San Jose, CA — Last Saturday, when the iPad made its premiere, fellow Genius, Zander and I drew a small crowd in the crowded Apple Store at the Oakridge Mall on Blossom Hill as we expounded the virtues and vices (though few) of the new iPad. Perhaps it was because from the moment we got our hands on it, we couldn’t stop talking about it! “Strange! It’s smaller and heavier than I imagined,” I started. And while I began to complain about the dull pain in my left arm as I typed, Zander pointed out that, despite the weight, its size would be its most endearing quality for many.
Our comments, audible to many in the crammed store, made people recognized us as “geniuses” and we began fielding questions ranging from the iPad’s lack of multi-tasking and Flash to whether it would support expandable memory.
And though it was the first time I had held that particular iPad, nothing seemed to catch me by surprise — nothing, that was, until I noticed the Netflix app.
As I hadn’t yet heard of the Netflix app, it seemed out of place as I selected it from the iPad home screen. But what surprised me most was its performance! As a subscriber, it took only seconds to enter my user information, select a movie from the home screen and begin watching. In fact, it seemed to perform even BETTER than the “watch instantly” function that I frequent on my computer (which is free as part of my Netflix subscription).
Reflecting upon the iPad as Zander and I walked out of the store, I kept returning, in my mind, to the Netflix app. Initially intrigued though I was, it didn’t take long to realize the company’s motivation in creating the app. As a Flash dependent site, Netflix could either make this step to bring their business to the iPad or die at the hands of their newly disinterested and frustrated constituency.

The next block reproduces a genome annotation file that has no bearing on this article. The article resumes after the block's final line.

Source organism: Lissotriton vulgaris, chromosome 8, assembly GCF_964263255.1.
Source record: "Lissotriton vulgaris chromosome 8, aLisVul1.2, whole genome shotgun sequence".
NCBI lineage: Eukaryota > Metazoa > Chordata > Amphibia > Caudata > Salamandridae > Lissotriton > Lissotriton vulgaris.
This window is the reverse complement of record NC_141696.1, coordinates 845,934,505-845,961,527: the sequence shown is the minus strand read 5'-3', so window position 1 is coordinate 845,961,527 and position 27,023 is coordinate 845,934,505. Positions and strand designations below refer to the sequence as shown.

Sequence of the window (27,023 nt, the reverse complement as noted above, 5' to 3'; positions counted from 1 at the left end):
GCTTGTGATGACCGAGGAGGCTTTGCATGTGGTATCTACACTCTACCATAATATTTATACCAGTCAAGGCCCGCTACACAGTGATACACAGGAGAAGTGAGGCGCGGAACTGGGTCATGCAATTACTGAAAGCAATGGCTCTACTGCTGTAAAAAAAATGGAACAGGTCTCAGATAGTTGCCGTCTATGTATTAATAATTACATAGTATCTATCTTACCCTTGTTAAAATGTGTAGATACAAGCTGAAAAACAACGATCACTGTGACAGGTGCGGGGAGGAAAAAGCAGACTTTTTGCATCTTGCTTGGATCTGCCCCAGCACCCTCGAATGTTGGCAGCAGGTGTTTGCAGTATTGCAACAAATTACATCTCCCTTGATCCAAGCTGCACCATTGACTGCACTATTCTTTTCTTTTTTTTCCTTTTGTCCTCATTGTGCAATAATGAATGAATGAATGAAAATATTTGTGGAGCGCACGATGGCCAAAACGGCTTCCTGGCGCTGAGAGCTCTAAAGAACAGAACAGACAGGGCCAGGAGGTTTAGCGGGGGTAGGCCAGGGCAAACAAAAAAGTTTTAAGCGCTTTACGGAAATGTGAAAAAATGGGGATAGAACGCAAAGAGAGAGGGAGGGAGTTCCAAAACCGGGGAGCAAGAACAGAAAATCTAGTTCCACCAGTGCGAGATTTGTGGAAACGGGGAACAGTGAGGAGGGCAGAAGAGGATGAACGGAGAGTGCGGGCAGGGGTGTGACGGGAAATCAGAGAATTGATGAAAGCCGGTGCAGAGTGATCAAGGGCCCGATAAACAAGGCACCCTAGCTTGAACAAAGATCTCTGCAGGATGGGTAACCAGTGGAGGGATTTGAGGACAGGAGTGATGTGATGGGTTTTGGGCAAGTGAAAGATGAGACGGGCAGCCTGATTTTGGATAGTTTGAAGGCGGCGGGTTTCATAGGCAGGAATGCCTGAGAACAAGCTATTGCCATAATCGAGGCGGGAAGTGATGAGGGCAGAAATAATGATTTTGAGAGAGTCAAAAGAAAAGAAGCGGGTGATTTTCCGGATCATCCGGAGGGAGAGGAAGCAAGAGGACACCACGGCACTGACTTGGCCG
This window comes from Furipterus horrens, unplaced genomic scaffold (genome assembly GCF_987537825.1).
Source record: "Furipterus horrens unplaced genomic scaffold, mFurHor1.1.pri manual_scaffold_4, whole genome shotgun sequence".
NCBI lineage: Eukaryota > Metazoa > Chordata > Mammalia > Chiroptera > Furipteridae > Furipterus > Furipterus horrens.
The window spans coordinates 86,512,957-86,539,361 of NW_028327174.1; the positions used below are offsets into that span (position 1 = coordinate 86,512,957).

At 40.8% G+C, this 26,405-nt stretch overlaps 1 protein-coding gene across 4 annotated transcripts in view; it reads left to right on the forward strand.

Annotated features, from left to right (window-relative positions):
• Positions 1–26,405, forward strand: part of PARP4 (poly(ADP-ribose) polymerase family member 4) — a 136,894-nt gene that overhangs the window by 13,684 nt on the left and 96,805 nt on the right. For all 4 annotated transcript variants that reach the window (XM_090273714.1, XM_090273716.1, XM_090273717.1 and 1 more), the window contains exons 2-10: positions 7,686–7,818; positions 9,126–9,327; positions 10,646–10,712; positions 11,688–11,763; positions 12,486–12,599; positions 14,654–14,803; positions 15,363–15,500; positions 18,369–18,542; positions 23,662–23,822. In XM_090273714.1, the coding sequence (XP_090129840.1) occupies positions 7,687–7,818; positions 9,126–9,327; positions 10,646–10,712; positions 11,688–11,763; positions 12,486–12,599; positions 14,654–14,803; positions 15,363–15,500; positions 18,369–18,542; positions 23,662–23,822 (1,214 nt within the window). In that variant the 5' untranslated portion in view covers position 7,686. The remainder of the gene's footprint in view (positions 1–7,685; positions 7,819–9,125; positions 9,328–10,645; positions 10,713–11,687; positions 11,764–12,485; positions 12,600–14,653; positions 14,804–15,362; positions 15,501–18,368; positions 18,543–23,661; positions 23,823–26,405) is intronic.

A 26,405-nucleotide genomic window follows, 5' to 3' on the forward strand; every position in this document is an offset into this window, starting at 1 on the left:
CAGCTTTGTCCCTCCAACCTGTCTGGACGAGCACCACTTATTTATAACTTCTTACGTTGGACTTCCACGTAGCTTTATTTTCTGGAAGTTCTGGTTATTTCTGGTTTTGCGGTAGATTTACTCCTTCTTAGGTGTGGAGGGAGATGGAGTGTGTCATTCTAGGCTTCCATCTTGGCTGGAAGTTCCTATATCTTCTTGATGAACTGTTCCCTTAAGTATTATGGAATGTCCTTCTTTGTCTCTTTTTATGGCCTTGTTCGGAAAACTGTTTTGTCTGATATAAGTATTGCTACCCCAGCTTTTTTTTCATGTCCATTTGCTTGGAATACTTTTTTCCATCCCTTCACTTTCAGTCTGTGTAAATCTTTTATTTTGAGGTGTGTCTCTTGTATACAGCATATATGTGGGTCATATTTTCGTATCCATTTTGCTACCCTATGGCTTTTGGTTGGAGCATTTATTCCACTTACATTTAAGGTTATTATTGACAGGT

This, I believe, is the nature of the predicament that many Flash dependent companies face today. They can make the laborious shift to HTML5, which is Apple’s suggested approach as they now do battle with Adobe, or they can design apps which natively integrate their content with the iPad. While Netflix may ultimately convert their site to run on HTML5, they have made an ingenious decision to now bring this new app into the fray to help close the time gap caused by the move to HTML5.
This decision is not unexpected, however. It was the move which Youtube made, making their app standard on all Apple mobile devices, and now it is Netflix’s move. This choice, I believe, might even be part of the reason why, on Monday (4/5), Netflix stock (NASDAQ : NFLX) leaped 6.65% to $79.99 a share — an increase approximately equal to the entire growth seen this past March.
MOST INTERESTING, however, is what this may ultimately mean for Netflix and other sites alike: FLASH DEPENDENT SITES MAY NOT NEED TO CHANGE TO HTML5 AS APPLE WOULD LIKE. Though Apple’s product popularity gives them powerful influence on internet consumption, I believe this is not the “death knell” of Flash. A game changer though it may be, Apple’s refusal to support it, while also allowing sites to make apps which run their content, does not represent the complete abolition of Flash as has been previously anticipated.
If Flash fails on the internet level, not necessarily the video delivery level, it will be due to its drawbacks as a code, NOT because the “Church of Apple” decrees it to be so.
Want to find out more?!
Download / Check out the Netflix app from the iTunes Store!
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